With the trailer for Rayman Legends, it showed how NFC technology would be implemented in a game on the Nintendo Wii U. This trailer was shown at E3 this past June in Los Angeles, CA. youtube video
Other Uses for NFC with the Nintendo Wii U
With Skylanders” Spyro’s Adventure, and then a possible Pokemon game using NFC, what other uses could be expect from this technology?
How about buying a Wii Points card for the Wii store, and instead of plugging in that huge code that is on the back of the card, we just place the card on the Wii U, it’s scanned and the points are awarded to your account.
How about we have in store coupons that are awarded to people that take the coupon home, place it on the Wii U and the in game exclusive is placed in their game instantly?
How about taking your credit card, placing it on the Wii U, and whatever items you buy in the Wii Store, are instantly credited to your card without having to insert the long credit card number, and PIN? No more information is stored on a database on some server in some building that can have a security problem, like Playstation had a few months ago. The embedded NFC chip is scanned, verified, and accepted without a single number being entered, similar to the Google Wallet for the Android phone. Would people feel more comfortable making online transactions under those circumstances?
These are just some of the uses I could think of, but the uses for this type of technology are almost limitless.
Is it Really Something We Want?
With all new technology, there is a potential bad side. In this case companies could saturate the market with figures and cards that gamers would have to buy to use with already purchased games. Is this something we are willing to live with?
We are already dealing with purchasable DLC, but with NFC we could be dealing with it on a larger scale. Instead of buying content to expand our current games with map packs or expansions, gamers could be expected to buy figures, and cards to go along with the games they already own, making the current game with its $50-$60 dollar price tag double or even triple in the long run. This could get out of hand really fast. Along with us dropping a couple of dollars on DLC here and there, those “micro” transactions could add up to a substantial amount of money.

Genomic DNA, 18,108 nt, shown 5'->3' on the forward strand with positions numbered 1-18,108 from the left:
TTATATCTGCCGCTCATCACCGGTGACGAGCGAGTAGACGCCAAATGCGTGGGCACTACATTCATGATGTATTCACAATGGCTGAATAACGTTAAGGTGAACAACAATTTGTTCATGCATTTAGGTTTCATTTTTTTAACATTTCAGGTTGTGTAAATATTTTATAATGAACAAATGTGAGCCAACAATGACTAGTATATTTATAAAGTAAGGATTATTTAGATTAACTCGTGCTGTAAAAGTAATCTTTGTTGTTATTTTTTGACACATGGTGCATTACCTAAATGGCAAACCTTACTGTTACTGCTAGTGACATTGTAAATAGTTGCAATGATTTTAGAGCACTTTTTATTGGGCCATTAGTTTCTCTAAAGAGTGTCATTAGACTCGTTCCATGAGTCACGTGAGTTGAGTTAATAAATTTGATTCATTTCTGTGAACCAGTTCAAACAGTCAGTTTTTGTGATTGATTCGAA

I personally have nothing against expansions or DLC that extends the life of a game, but to be required to purchase items that are going to clutter up my home in order to enjoy a certain game to its full potential feels a bit disconcerting. There is a strong chance this is what is going to happen when this technology goes mainstream in gaming, but the consumer has the last word. If we as a community do not like the way things are going, we should let companies know by not purchasing what they are selling. As long as people are buying, the companies will keep producing this type of content and things could get out of control.
Is Nintendo Ahead of the Curve?
The release of the Nintendo Wii back in 2006 brought with it motion gaming technology for the first time. Now with the Nintendo implementing NFC technology in their new Wii U, can we say that Nintendo is working ahead of the curve in gaming?
After the release of the Wii, Sony and Microsoft started working on their own motion gaming peripherals, Microsoft with Kinect, and Sony with Move. Now with Nintendo announcing Near Field Communication with their soon to be released Wii U, can we say that Nintendo is laying a kind of foundation in gaming for new technology that is keeping Nintendo slightly ahead of the curve?
It seems that when Nintendo releases something new, Sony or Microsoft follows behind them, creating something very similar. This has also crossed over to the handheld market with Nintendo’s huge success with their Nintendo DS, and Sony following behind with their PSP, and now PS Vita hand held. It would appear that Nintendo also paved the way for portable gaming starting way back with the Gameboy.
Now with Iawata announcing the integration of Near Field Communication, is Nintendo paving a new road yet again, opening a huge door into a new era of gaming?
Are We Ready for it?
After doing the research and over loading my brain with far too much information I have to ask myself if this is technology we really want infesting the gaming world? It’s a tough question.
Is the gaming community willing to spend more money on figures and cards to get more out of their currently purchased games? Are these figures collectable enough to warrant a person spending $7-$10 dollars on added content for each figure? Does exclusive content through figures or cards worth the cost? And is this a way for companies to squeeze out more money without really giving us something substantial to add to our gaming experience? These are all questions that are being asked, and hopefully will be answered in the coming year, or as soon as a few months when the Nintendo Wii U is released on the market.
I am personally excited about new technology, but not at the cost of my gaming experience. I want to enjoy my games as long as I feel I want to, and if I enjoy a game enough to want to extend that experience through downloaded content using micro payments, figures, or cards, then that is my prerogative. But I do not wish to be forced into doing so by the companies. This is my, and your experience, and you should be allowed to enjoy it the way you see fit, and if paying $50-$60 to purchase a game is your limit, then you should be allowed to get a full gaming experience regardless of DLC or anything else. Like I said before, the only way the community can let the companies know how we feel about this type of direction NFC could take is to speak with our wallets. I’m keeping an open mind. I realize that Nintendo is out to make money, but I hope that Nintendo, or any other company, can look past the all mighty dollar and see the gaming community when developers begin to take advantage of Near Field Communication.